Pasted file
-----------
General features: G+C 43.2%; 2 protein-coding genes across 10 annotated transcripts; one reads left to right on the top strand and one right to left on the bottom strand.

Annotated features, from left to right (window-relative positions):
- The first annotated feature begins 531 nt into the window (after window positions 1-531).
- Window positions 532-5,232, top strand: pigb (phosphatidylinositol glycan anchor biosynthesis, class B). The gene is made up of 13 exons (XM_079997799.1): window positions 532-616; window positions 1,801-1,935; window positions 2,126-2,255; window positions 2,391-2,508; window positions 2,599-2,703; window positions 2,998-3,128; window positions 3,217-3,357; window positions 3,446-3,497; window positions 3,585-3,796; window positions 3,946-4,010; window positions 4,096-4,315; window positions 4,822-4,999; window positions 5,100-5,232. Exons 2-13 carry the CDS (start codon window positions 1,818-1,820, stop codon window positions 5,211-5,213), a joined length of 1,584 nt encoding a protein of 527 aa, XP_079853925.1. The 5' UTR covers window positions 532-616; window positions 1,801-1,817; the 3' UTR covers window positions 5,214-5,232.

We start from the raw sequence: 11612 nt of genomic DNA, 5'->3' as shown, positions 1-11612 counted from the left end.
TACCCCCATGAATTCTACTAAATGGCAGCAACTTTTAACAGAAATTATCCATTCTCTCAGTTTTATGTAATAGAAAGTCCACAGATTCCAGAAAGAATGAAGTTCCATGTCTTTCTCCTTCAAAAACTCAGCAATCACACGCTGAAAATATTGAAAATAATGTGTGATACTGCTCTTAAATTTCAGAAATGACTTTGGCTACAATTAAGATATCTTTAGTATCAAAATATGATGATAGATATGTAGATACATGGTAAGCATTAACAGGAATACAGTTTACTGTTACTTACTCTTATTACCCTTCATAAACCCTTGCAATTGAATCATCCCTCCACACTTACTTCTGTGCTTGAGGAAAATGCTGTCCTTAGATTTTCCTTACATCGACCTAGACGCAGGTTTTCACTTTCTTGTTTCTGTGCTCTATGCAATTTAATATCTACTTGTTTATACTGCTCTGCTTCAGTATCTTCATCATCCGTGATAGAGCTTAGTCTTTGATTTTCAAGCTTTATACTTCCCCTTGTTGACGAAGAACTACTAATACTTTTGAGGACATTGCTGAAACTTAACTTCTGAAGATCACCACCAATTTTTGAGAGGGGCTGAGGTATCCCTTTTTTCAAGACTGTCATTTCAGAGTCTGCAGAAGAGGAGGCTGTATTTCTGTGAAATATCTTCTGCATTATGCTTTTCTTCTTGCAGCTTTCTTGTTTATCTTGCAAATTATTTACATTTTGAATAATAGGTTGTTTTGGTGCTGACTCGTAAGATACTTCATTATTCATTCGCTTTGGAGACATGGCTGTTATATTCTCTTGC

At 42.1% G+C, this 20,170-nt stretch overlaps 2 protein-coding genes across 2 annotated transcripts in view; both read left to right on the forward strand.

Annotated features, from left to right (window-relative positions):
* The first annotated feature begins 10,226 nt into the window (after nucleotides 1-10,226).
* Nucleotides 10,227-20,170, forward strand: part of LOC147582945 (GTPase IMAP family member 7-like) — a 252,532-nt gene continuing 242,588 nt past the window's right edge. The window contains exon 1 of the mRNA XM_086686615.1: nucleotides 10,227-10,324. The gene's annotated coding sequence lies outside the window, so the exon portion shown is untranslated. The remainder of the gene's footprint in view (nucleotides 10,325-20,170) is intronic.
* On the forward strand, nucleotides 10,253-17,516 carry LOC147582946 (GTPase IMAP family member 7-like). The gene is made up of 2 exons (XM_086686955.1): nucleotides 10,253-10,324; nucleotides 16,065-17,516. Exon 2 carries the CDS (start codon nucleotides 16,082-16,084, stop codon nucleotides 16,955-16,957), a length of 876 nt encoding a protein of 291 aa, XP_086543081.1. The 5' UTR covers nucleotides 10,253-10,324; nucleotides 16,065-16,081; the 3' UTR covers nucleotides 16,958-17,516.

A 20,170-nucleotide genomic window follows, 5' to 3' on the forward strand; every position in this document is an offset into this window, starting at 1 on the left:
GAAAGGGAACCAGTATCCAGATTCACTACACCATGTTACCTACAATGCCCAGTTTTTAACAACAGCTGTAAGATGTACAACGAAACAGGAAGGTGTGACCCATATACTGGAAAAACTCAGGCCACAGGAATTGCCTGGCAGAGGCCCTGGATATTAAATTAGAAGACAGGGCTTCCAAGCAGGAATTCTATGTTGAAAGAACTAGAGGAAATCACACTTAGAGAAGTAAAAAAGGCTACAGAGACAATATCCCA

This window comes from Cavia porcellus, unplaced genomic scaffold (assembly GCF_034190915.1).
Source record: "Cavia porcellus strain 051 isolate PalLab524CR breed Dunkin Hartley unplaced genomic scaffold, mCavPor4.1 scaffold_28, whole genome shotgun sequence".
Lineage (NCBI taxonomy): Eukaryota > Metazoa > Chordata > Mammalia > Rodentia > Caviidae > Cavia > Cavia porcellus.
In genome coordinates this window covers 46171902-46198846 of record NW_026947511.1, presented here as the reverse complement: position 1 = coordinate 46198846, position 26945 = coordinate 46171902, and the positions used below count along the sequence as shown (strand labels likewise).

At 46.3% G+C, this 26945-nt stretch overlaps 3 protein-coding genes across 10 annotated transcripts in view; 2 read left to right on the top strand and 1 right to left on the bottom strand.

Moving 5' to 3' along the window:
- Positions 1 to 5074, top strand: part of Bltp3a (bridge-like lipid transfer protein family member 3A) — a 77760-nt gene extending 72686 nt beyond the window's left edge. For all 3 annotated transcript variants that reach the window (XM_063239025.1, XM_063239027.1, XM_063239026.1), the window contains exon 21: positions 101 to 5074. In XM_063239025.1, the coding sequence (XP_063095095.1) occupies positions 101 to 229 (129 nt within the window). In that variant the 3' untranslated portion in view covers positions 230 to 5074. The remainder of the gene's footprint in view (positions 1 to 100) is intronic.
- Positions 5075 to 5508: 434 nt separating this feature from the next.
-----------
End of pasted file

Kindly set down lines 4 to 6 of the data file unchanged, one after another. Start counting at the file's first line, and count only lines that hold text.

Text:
- Window positions 532-5,232, top strand: pigb (phosphatidylinositol glycan anchor biosynthesis, class B). The gene is made up of 13 exons (XM_079997799.1): window positions 532-616; window positions 1,801-1,935; window positions 2,126-2,255; window positions 2,391-2,508; window positions 2,599-2,703; window positions 2,998-3,128; window positions 3,217-3,357; window positions 3,446-3,497; window positions 3,585-3,796; window positions 3,946-4,010; window positions 4,096-4,315; window positions 4,822-4,999; window positions 5,100-5,232. Exons 2-13 carry the CDS (start codon window positions 1,818-1,820, stop codon window positions 5,211-5,213), a joined length of 1,584 nt encoding a protein of 527 aa, XP_079853925.1. The 5' UTR covers window positions 532-616; window positions 1,801-1,817; the 3' UTR covers window positions 5,214-5,232.

We start from the raw sequence: 11612 nt of genomic DNA, 5'->3' as shown, positions 1-11612 counted from the left end.
TACCCCCATGAATTCTACTAAATGGCAGCAACTTTTAACAGAAATTATCCATTCTCTCAGTTTTATGTAATAGAAAGTCCACAGATTCCAGAAAGAATGAAGTTCCATGTCTTTCTCCTTCAAAAACTCAGCAATCACACGCTGAAAATATTGAAAATAATGTGTGATACTGCTCTTAAATTTCAGAAATGACTTTGGCTACAATTAAGATATCTTTAGTATCAAAATATGATGATAGATATGTAGATACATGGTAAGCATTAACAGGAATACAGTTTACTGTTACTTACTCTTATTACCCTTCATAAACCCTTGCAATTGAATCATCCCTCCACACTTACTTCTGTGCTTGAGGAAAATGCTGTCCTTAGATTTTCCTTACATCGACCTAGACGCAGGTTTTCACTTTCTTGTTTCTGTGCTCTATGCAATTTAATATCTACTTGTTTATACTGCTCTGCTTCAGTATCTTCATCATCCGTGATAGAGCTTAGTCTTTGATTTTCAAGCTTTATACTTCCCCTTGTTGACGAAGAACTACTAATACTTTTGAGGACATTGCTGAAACTTAACTTCTGAAGATCACCACCAATTTTTGAGAGGGGCTGAGGTATCCCTTTTTTCAAGACTGTCATTTCAGAGTCTGCAGAAGAGGAGGCTGTATTTCTGTGAAATATCTTCTGCATTATGCTTTTCTTCTTGCAGCTTTCTTGTTTATCTTGCAAATTATTTACATTTTGAATAATAGGTTGTTTTGGTGCTGACTCGTAAGATACTTCATTATTCATTCGCTTTGGAGACATGGCTGTTATATTCTCTTGC